Frank and Duck had plenty of adventures
By Deirdre Parker Smith
Don Davis loves to write, loves to collect his memories, share wisdom and offer advice.
This time, he has published “The Mischievous Lives of Frank and Duck,” a book he wrote for his grandchildren. It is a compilation of stories from his childhood.
Duck is Davis’ childhood nickname, and he and his friend Frank, like so many boys in the 1940s and 50s, got into a few scrapes here and there.
In those days, children could run and play pretty much all day and every where.
Davis said he and Frank were inseparable, and they got blamed for everything that happened, whether they were at fault or not. He said they would wander about six blocks to downtown Bennettsville, S.C.
He’d been telling some of the stories to his grandchildren, and decided to collect them. One of his neighbors, who is 87, enjoyed the book, too, because it sounded just like his boyhood in Pennsylvania.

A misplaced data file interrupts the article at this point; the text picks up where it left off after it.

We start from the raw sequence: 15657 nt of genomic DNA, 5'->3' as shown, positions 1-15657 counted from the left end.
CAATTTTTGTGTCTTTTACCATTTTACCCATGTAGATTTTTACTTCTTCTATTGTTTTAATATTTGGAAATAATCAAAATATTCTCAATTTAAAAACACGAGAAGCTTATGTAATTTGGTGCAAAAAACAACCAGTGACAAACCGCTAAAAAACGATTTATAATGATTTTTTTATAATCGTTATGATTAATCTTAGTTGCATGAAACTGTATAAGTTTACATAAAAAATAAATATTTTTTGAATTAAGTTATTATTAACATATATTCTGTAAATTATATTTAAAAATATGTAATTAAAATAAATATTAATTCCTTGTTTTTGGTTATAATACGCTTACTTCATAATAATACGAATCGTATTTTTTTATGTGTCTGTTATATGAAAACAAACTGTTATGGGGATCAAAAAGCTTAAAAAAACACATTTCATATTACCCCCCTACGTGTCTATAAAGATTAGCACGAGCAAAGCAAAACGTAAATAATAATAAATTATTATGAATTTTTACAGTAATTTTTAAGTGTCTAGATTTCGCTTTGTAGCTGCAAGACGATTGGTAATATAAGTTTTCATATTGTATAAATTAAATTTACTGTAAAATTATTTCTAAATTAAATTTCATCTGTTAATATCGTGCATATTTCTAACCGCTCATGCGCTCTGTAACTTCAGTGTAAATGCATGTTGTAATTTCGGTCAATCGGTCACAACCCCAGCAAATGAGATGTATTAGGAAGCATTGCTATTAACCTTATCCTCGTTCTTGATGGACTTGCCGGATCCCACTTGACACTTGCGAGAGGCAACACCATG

The stories are a sweet reminder of days gone by, when fun was pretty innocent. When Frank and Duck got into trouble, it was never malicious.
The illustrations are by Jean Barlow, and the cover represents Frank and Duck in front of the old courthouse in Bennettsville. The tower is now the only part left standing.
His friend, Frank Crowley, died in 2001, but had been of great help to him over the years, helping him get a job after his time in the Air Force.
Davis earned the nickname Duck from an uncle, and for much of his childhood, he recognized the nickname better than his given name.
He talks about how they used their imagination and improvised their toys. The porch swing became their airplane. They played in drainage ditches, down by he creek and under bridges.
The adventures went on and on. Davis eventually became a minister.
The book is available in Kannapolis at the Christian Supply Shoppe, or by emailing Davis at email@example.com. The cost is $9.99.
Davis will use the proceeds from the book to promote an earlier book, “Man’s Diagnosis God’s Prognosis: Standing Against a Killer, Melanoma.” In 2014, he wrote a second book, “Restored: A Journey Though Cancer and Beyond.”
He gave away about 1,300 of the first book through doctor’s offices. His goal is to help people faced with a cancer diagnosis.
Meanwhile, he’s having a good time reliving those days when he went looking for trouble — and it found him.
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